It’s the Friday after Valentine’s Day. The radical publishing house Verso Books is throwing its annual Red Party, an anti-romance-themed banger. Like a lot of the best lefty parties, it takes place in Verso’s book-lined Jay Street loft, ten stories above cobblestoned Dumbo. The view of the East River is splendid, the DJ is good, and the beers cost three bucks.
The roster tonight is heavy on extremely online political-media types. The podcaster and performer Katie Halper tells me she’s a fourth-generation socialist from the Upper West Side who used to attend a summer camp once affiliated with a communist organization called the International Workers Order. The hosts of the leftist podcast Chapo Trap House are not here, but Eli Valley, the gonzo artist who illustrated their book, is, as is Dave Klion, a ubiquitous Twitter pundit recently seen feuding with CNN’s Jake Tapper. Nearby, Sarah Leonard, who, at 30, is a veteran of the lefty-journalism orbit, tells me she’s launching a Marxist-feminist glossy called Lux, named for Rosa Luxemburg.
The guests of honor tonight are the creators of Red Yenta, a new DIY dating platform: Marissa Brostoff, 33, a grad student at CUNY, and Mindy Isser, 28, an organizer in Philly. “I was complaining about how socialist men don’t date socialist women and it really bothers me,” Isser says. Online, there wasn’t a good way to filter for someone’s politics. Sample bio: “Labor activist and aspiring historian/sci-fi writer looking for friends/open relationships. Tell me about your student debt and let’s cry together.”
An hour into the party, Isser and Brostoff stage a version of The Dating Game — one bachelorette, four suitors — to promote Red Yenta. Friend-of-the-app Natasha Lennard, a columnist at the Intercept, yells for quiet. “There is a service — a communal service — that is better than a Tinder, or the last hurrahs of an OKCupid,” she announces. Who wants to slog through a few bad dates only “to find out that someone is a liberal?” Brostoff takes the mic. Pins and posters are available for purchase, she says, and donations are of course welcome. “That’s how we became capitalists,” she jokes. “And that’s what you call irony. Or dialectics.”
The bachelorette, Arielle Cohen — 30, former co-chair of the Pittsburgh chapter of Democratic Socialists of America (DSA) — asks her suitors a question. “Now that Amazon has been banished from New York” — triumphant shouting here — “you’re the one who gets free rein to build something ungodly in Queens: What are you building?” Some answers ring out — guillotine, public housing — but the invocation of Amazon is all it takes to get the party going.
A day earlier, Amazon had stunned the city by scrapping plans to build a new headquarters in Queens. Polls said a majority of New Yorkers, including Queens residents, favored Amazon’s arrival. As did the mayor, the governor, and the editorial pages of the New York Times and the Daily News. The grassroots opposition, which included DSA, had the backing of some new Democratic muscle in Albany and, crucially, the vocal support of socialist superhero Alexandria Ocasio-Cortez, whose district abuts the proposed building site. Ocasio-Cortez was offended not only by the tax break that greased the deal but by the company’s corporate makeup: monopolistic, anti-union, run by literally the richest man in the world. Amazon was the face of modern American capitalism, and that was disqualifying enough.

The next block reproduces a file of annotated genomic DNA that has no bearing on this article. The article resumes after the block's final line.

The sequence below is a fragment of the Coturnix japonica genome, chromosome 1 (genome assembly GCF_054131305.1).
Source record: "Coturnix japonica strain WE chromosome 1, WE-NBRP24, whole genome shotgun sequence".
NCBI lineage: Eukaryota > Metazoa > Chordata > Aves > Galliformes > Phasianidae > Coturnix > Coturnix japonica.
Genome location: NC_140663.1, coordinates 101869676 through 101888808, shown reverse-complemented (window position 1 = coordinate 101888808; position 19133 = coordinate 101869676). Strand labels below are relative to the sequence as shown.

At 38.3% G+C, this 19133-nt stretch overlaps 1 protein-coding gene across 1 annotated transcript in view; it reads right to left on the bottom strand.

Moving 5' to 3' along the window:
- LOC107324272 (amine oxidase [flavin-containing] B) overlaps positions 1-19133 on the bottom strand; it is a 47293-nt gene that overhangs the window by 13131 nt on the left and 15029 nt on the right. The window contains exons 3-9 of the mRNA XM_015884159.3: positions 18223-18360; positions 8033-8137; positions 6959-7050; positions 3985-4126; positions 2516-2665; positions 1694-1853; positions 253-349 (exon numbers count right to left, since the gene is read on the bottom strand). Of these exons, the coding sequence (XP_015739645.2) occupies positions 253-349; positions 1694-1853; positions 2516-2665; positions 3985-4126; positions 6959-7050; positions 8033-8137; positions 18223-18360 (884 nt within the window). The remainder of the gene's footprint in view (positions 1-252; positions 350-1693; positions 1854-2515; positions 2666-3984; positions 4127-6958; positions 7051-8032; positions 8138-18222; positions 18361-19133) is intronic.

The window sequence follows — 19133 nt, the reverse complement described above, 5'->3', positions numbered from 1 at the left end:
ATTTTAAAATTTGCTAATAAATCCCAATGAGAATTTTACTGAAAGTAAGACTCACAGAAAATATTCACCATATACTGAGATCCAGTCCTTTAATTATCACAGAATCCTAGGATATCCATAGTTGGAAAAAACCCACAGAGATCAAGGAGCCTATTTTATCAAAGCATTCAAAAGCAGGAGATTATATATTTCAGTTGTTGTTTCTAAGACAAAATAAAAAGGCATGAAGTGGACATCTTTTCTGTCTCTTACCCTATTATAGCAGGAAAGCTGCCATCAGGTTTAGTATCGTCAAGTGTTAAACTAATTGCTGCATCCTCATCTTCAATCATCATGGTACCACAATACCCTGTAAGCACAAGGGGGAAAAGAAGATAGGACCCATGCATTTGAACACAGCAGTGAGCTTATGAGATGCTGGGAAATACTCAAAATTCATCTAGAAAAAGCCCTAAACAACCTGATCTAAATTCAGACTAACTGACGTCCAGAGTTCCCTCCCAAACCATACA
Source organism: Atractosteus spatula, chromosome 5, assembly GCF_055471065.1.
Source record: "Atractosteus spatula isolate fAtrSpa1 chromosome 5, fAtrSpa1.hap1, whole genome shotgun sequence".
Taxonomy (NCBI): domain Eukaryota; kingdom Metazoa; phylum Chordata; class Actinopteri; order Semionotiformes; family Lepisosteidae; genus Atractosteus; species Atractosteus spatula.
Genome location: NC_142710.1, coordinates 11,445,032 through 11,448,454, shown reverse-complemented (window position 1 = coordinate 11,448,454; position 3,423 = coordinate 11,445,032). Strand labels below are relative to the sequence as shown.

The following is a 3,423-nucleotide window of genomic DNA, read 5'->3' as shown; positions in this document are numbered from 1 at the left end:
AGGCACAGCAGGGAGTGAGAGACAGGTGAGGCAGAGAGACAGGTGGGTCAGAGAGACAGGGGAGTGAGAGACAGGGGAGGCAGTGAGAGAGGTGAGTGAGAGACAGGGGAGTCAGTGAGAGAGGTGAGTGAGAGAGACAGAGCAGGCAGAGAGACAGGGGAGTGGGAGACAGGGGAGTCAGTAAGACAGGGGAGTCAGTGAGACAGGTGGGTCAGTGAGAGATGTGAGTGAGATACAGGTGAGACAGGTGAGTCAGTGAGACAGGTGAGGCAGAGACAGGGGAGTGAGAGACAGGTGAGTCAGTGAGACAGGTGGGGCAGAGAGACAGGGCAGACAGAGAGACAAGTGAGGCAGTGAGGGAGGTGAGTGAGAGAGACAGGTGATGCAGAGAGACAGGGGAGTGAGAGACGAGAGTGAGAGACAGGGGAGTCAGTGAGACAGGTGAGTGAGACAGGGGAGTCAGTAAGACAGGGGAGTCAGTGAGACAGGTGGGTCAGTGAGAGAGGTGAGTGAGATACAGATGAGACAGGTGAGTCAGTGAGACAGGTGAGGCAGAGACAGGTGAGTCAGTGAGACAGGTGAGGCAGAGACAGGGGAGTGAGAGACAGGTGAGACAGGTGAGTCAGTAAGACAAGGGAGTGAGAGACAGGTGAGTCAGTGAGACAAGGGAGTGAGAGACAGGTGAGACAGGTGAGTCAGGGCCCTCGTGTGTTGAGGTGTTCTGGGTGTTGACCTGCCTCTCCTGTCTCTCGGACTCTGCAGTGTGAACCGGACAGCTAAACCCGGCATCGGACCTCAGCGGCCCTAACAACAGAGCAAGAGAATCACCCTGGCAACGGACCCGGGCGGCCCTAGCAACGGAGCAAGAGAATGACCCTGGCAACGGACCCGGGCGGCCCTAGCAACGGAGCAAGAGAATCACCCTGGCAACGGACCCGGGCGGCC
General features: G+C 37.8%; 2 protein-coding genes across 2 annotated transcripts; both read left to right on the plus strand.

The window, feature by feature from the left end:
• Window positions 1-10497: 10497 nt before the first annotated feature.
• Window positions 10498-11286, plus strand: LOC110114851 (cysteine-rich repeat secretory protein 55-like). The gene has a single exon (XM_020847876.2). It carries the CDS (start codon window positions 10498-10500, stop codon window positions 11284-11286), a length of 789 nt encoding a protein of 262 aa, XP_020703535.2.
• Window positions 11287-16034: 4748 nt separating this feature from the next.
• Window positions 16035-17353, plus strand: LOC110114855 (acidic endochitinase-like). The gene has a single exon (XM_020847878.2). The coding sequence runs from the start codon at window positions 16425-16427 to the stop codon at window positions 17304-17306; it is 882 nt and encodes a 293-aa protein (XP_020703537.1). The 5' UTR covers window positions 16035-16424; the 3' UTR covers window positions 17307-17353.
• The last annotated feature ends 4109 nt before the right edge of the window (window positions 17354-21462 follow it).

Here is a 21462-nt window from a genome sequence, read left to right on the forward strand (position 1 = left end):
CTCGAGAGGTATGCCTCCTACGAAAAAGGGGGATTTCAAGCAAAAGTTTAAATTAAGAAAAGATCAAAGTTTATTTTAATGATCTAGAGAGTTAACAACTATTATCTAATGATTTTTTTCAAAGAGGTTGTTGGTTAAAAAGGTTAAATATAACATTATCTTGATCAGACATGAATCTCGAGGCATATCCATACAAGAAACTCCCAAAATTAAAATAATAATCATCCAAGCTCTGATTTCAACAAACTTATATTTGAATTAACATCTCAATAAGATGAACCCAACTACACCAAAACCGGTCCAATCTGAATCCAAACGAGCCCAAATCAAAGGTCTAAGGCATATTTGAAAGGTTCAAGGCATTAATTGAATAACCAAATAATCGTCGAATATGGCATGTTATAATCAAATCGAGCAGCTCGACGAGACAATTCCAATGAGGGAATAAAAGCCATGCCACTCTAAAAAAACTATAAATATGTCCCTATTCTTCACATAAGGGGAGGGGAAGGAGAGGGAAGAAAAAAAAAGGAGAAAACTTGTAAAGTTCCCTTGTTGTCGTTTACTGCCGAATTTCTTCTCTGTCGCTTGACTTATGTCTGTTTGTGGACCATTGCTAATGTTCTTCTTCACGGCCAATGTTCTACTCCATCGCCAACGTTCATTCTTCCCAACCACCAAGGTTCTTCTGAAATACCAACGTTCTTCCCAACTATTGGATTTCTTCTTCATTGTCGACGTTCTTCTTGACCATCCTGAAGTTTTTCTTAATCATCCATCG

(An illustration of the growing divergence between the liberal and left wings of the Democratic Party: Amazon’s head of global PR is Jay Carney, the former Obama White House press secretary.) Led by the 29-year-old congresswoman, the deal’s opponents cranked up a relentless online noise machine and booed the company away. Democratic socialism secured its first big victory.
Until very recently, it wasn’t that socialism was toxic in a red-scare way. It was irrelevant, in a dustbin-of-history way. But then came Bernie Sanders’s 2016 candidacy, then the membership boom of DSA, then the proliferation of socialist cultural products like Chapo, and then, finally, the spectacular rise of Ocasio-Cortez.
The politics of the socialism that they helped revive isn’t always clear. Stripped of its Soviet context and cynically repurposed by conservative partisans, the word had lost its meaning by the time it got hot again. For some DSA grandees, like NYC chapter co-chair Bianca Cunningham, socialism means a planned economy that replaces market capitalism. “It means we own the means of production. It means we get to run our workplaces and our own government,” she says. But that is unusual. For Ocasio-Cortez, Sanders, and most of their devotees, it’s closer to a robust version of New Deal liberalism — or, perhaps, Northern European social democracy.